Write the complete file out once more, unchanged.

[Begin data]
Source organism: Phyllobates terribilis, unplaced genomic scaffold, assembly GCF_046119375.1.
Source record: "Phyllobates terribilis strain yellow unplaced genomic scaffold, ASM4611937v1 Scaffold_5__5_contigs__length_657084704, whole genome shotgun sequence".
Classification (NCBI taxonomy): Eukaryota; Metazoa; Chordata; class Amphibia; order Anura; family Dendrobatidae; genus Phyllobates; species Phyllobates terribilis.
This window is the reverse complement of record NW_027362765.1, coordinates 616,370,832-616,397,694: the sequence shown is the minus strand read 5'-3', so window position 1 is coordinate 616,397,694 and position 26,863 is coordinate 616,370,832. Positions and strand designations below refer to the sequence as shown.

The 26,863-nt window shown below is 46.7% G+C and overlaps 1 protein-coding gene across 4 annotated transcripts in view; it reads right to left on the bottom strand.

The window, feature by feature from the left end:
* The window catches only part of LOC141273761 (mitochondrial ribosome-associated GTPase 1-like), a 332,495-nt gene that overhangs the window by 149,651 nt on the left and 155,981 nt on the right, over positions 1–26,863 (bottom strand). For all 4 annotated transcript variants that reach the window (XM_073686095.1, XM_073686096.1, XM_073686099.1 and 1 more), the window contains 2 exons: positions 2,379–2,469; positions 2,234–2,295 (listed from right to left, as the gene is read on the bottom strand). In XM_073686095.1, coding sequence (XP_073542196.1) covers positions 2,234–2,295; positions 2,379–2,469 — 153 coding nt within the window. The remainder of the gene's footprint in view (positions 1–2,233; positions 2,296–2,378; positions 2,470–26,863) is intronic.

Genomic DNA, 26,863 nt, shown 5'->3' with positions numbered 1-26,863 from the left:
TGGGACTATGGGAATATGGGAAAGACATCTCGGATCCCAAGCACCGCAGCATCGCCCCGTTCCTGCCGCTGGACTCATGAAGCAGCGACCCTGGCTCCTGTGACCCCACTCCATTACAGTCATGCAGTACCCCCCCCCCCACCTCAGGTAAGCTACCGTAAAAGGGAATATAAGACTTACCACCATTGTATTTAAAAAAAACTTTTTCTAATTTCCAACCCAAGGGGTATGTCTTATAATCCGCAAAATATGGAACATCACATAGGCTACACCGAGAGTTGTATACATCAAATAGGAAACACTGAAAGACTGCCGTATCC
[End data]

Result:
Source organism: Phyllobates terribilis, unplaced genomic scaffold, assembly GCF_046119375.1.
Source record: "Phyllobates terribilis strain yellow unplaced genomic scaffold, ASM4611937v1 Scaffold_5__5_contigs__length_657084704, whole genome shotgun sequence".
Classification (NCBI taxonomy): Eukaryota; Metazoa; Chordata; class Amphibia; order Anura; family Dendrobatidae; genus Phyllobates; species Phyllobates terribilis.
This window is the reverse complement of record NW_027362765.1, coordinates 616,370,832-616,397,694: the sequence shown is the minus strand read 5'-3', so window position 1 is coordinate 616,397,694 and position 26,863 is coordinate 616,370,832. Positions and strand designations below refer to the sequence as shown.

The 26,863-nt window shown below is 46.7% G+C and overlaps 1 protein-coding gene across 4 annotated transcripts in view; it reads right to left on the bottom strand.

The window, feature by feature from the left end:
* The window catches only part of LOC141273761 (mitochondrial ribosome-associated GTPase 1-like), a 332,495-nt gene that overhangs the window by 149,651 nt on the left and 155,981 nt on the right, over positions 1–26,863 (bottom strand). For all 4 annotated transcript variants that reach the window (XM_073686095.1, XM_073686096.1, XM_073686099.1 and 1 more), the window contains 2 exons: positions 2,379–2,469; positions 2,234–2,295 (listed from right to left, as the gene is read on the bottom strand). In XM_073686095.1, coding sequence (XP_073542196.1) covers positions 2,234–2,295; positions 2,379–2,469 — 153 coding nt within the window. The remainder of the gene's footprint in view (positions 1–2,233; positions 2,296–2,378; positions 2,470–26,863) is intronic.

Genomic DNA, 26,863 nt, shown 5'->3' with positions numbered 1-26,863 from the left:
TGGGACTATGGGAATATGGGAAAGACATCTCGGATCCCAAGCACCGCAGCATCGCCCCGTTCCTGCCGCTGGACTCATGAAGCAGCGACCCTGGCTCCTGTGACCCCACTCCATTACAGTCATGCAGTACCCCCCCCCCCACCTCAGGTAAGCTACCGTAAAAGGGAATATAAGACTTACCACCATTGTATTTAAAAAAAACTTTTTCTAATTTCCAACCCAAGGGGTATGTCTTATAATCCGCAAAATATGGAACATCACATAGGCTACACCGAGAGTTGTATACATCAAATAGGAAACACTGAAAGACTGCCGTATCC